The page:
You can also get thrown in jail for protesting, but not for very long.
posted by delmoi at 9:14 AM on March 25, 2006


hwestiii:"I thought that one of the purposes of this site was to prompt discussion."

From the guidelines: "And lastly, don't troll (quick definition: posting purposely inflammatory things for the sole purpose of baiting others to argue the points until blue in the face - basically people do this for kicks, to destroy conversations and communites, for the hell of it). "

troll: "Though we may not agree with his politics, he represents a strength of devotion to his cause not seen in this country since the Civil Rights struggle of the 50's and 60's or the Vietnam war protests of the 70's. In my most paranoid and self-dramatic moments I wonder whether I might ever face a situation where the price of my beliefs would be imprisonment. The events of the last six years seem to make that prospect seem ever more likely."

"In my most paranoid and self-dramatic moments"-- Odd, but I see nary a word from you in the comments of that post.
posted by ?! at 9:38 AM on March 25, 2006


Thoreau spent one night in jail, for refusing to pay a poll tax. His aunt paid the tax, and his act of civil disobedience was moot. He got a book out of it, though.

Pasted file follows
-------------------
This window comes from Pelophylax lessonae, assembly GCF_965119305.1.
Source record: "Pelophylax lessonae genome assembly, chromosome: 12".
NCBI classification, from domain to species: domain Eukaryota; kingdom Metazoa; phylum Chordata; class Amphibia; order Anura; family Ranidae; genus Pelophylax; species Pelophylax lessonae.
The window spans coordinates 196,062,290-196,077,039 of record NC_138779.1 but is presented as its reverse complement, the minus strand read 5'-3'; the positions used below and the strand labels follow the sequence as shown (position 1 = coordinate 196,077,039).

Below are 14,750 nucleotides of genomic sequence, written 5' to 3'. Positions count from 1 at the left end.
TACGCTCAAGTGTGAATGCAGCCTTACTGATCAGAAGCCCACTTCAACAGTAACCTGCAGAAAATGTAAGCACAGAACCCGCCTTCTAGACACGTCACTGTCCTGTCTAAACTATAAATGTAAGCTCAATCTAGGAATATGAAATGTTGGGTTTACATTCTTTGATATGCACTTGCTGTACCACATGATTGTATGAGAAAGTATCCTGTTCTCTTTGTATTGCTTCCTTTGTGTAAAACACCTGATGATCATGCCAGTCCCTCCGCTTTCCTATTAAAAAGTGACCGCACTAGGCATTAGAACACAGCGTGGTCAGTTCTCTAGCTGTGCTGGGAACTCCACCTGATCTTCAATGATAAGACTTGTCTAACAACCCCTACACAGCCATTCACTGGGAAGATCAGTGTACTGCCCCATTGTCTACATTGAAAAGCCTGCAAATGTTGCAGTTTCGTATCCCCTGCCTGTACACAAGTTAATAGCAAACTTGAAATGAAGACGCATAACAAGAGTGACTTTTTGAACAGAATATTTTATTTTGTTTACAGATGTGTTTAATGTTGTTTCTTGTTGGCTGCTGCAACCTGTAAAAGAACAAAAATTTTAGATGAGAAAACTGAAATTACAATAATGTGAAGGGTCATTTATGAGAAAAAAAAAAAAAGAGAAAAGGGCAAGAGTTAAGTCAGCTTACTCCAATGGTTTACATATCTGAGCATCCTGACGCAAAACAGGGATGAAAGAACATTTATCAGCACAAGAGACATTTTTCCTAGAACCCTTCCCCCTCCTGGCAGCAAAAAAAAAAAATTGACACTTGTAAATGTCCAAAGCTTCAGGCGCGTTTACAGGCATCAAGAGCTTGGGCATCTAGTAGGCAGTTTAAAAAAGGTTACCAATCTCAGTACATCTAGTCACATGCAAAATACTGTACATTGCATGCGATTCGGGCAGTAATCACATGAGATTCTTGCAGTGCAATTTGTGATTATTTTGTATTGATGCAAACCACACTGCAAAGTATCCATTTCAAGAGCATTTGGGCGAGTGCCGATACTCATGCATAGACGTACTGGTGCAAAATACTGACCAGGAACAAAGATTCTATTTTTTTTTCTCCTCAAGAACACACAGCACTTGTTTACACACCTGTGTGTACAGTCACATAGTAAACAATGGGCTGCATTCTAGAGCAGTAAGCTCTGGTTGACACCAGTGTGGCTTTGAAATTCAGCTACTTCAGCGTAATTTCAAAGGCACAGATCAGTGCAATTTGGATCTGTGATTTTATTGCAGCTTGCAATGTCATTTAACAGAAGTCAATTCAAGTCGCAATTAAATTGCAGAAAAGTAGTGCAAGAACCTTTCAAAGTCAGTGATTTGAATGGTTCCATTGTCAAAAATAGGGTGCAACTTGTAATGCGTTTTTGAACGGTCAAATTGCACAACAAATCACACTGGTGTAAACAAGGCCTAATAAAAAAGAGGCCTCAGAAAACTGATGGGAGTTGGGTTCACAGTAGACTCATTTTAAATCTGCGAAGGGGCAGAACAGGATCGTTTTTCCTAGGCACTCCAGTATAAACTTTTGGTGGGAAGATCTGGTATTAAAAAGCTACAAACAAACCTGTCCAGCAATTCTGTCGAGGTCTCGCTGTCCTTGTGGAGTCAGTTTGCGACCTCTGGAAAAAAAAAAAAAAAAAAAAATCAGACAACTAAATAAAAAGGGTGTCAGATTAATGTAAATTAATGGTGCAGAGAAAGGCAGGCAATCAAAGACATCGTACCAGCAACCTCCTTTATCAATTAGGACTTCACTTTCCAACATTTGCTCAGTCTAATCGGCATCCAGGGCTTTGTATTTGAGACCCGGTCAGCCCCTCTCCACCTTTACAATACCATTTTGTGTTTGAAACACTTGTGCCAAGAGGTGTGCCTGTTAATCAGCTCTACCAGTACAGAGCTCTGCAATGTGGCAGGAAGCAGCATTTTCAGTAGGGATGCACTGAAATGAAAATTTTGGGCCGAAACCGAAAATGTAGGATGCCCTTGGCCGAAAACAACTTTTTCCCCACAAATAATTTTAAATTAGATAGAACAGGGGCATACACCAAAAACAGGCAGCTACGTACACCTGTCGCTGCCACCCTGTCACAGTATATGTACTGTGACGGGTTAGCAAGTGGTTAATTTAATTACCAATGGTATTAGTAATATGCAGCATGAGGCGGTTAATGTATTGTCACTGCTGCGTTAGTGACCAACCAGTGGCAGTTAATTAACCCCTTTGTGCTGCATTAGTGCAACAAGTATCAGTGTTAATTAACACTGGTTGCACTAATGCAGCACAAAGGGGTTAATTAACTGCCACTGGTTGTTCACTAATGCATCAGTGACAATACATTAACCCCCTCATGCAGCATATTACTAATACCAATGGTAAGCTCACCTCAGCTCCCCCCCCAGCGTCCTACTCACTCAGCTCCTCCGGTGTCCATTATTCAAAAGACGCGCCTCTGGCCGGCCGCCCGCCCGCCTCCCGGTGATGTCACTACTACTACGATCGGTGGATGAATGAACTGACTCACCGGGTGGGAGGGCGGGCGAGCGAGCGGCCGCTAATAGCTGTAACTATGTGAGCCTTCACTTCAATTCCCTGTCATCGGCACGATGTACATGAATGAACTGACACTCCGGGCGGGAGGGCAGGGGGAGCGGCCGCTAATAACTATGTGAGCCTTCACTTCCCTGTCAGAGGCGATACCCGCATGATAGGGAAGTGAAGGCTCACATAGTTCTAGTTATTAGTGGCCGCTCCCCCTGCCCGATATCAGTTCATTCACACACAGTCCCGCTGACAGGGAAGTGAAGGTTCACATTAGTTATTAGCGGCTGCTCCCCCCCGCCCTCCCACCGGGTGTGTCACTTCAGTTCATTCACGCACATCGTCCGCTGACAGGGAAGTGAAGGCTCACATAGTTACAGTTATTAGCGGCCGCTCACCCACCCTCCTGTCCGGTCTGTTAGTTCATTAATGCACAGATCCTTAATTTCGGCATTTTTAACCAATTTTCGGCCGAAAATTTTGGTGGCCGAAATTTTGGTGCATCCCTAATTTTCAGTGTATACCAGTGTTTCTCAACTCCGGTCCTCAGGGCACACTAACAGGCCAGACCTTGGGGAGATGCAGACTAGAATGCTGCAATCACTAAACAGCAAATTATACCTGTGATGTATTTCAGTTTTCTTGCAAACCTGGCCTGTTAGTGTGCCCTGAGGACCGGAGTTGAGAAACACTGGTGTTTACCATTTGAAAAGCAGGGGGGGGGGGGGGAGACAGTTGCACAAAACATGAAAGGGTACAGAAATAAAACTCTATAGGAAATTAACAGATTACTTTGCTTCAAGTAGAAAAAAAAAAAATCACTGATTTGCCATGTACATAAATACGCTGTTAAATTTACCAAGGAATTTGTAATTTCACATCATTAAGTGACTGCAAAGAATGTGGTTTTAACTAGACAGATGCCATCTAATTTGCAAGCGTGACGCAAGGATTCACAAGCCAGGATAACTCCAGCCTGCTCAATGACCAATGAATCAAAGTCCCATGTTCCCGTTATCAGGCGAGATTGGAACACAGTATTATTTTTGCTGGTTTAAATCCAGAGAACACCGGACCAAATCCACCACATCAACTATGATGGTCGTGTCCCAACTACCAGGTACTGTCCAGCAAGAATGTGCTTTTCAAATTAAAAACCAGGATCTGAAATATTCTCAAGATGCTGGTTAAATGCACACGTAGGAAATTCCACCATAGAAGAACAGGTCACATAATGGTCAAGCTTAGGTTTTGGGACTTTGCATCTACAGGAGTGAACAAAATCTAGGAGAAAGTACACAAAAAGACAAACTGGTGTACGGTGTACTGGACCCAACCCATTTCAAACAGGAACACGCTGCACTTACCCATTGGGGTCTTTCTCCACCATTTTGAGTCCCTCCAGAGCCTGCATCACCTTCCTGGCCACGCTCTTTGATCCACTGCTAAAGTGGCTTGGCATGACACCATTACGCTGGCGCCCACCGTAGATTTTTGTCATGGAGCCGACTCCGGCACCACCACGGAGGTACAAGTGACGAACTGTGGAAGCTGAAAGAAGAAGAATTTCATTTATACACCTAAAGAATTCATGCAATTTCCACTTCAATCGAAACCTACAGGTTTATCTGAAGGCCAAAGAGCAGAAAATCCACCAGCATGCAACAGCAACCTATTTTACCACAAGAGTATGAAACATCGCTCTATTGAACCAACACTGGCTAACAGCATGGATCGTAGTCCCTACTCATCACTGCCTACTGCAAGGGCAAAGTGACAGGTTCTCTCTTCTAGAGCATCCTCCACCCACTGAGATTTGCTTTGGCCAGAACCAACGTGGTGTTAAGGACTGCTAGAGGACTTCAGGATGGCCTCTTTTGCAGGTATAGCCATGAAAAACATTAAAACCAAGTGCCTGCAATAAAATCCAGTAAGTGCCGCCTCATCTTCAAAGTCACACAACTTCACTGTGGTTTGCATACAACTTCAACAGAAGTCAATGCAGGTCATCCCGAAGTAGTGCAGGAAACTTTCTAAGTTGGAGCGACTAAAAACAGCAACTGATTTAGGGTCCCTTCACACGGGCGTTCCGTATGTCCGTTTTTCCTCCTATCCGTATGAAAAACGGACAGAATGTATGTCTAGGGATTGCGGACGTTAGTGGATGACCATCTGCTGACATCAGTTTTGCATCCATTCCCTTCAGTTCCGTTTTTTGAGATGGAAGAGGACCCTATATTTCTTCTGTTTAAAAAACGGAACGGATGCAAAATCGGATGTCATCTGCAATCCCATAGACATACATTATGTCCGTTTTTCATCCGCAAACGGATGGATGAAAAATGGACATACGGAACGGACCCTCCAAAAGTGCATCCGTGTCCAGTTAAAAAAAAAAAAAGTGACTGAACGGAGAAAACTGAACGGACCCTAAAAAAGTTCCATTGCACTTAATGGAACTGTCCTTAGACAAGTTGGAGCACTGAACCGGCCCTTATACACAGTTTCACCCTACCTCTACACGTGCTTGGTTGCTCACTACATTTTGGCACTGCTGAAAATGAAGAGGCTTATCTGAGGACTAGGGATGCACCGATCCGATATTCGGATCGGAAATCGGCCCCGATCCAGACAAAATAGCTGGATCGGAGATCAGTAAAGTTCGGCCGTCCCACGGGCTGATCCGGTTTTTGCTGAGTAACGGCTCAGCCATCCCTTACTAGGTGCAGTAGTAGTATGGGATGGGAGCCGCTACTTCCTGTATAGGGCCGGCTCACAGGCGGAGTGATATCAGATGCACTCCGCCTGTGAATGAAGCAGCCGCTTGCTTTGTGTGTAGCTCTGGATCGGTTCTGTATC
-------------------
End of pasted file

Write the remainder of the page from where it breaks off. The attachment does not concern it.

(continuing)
posted by Kirth Gerson at 9:58 AM on March 25, 2006


Lalochezia: Your link is to a site that requires not only registration but payment.
posted by LarryC at 10:16 AM on March 25, 2006


His devotion may be admirable, but he's got it all wrong:

"The main goal of Islam is to liberate people."

Uh, yeah, that must be the reason why in Saudi Arabia, the religious police will rather have a bunch of school girls burn to death than risking them being "indecently" exposed. The great liberation that is Islam also gives teenagers in Iran the right to be executed if they're caught kissing in public or drinking alcohol. Or dissidents to be tortured and executed in, oh, just about every country that is dominated by Islamic culture. And don't forget the women in places like Kandahar, Afghanistan. They must feel truly liberated to be able to go outside in a burqha (well, truth be told, they are actually quite privileged, since many of the women in places like Kandahar aren't even allowed to leave home). Under Islamic law, you are also free to face execution if you convert to another religion.

All this makes only sense if "liberating people" is used in a sick Orwellian sense, i.e. the "liberated people" are free to follow all those sick Islamic laws imposed by El-Erian and his ilk or else.
For the record, El-Erian shouldn't be in jail for his beliefs, but his beliefs should be mocked at every possible occasion. Preferably using cartoons.
posted by sour cream at 10:29 AM on March 25, 2006


Larry:oops.

Try this (Search for 'economist') - the article is reproduced lower down the page. It says be skeptical of islamists bearing democratic gifts. (Read Qutub, the inspiration for the Brotherhood, if you want to know what this organisation think of democracy)
posted by lalochezia at 10:53 AM on March 25, 2006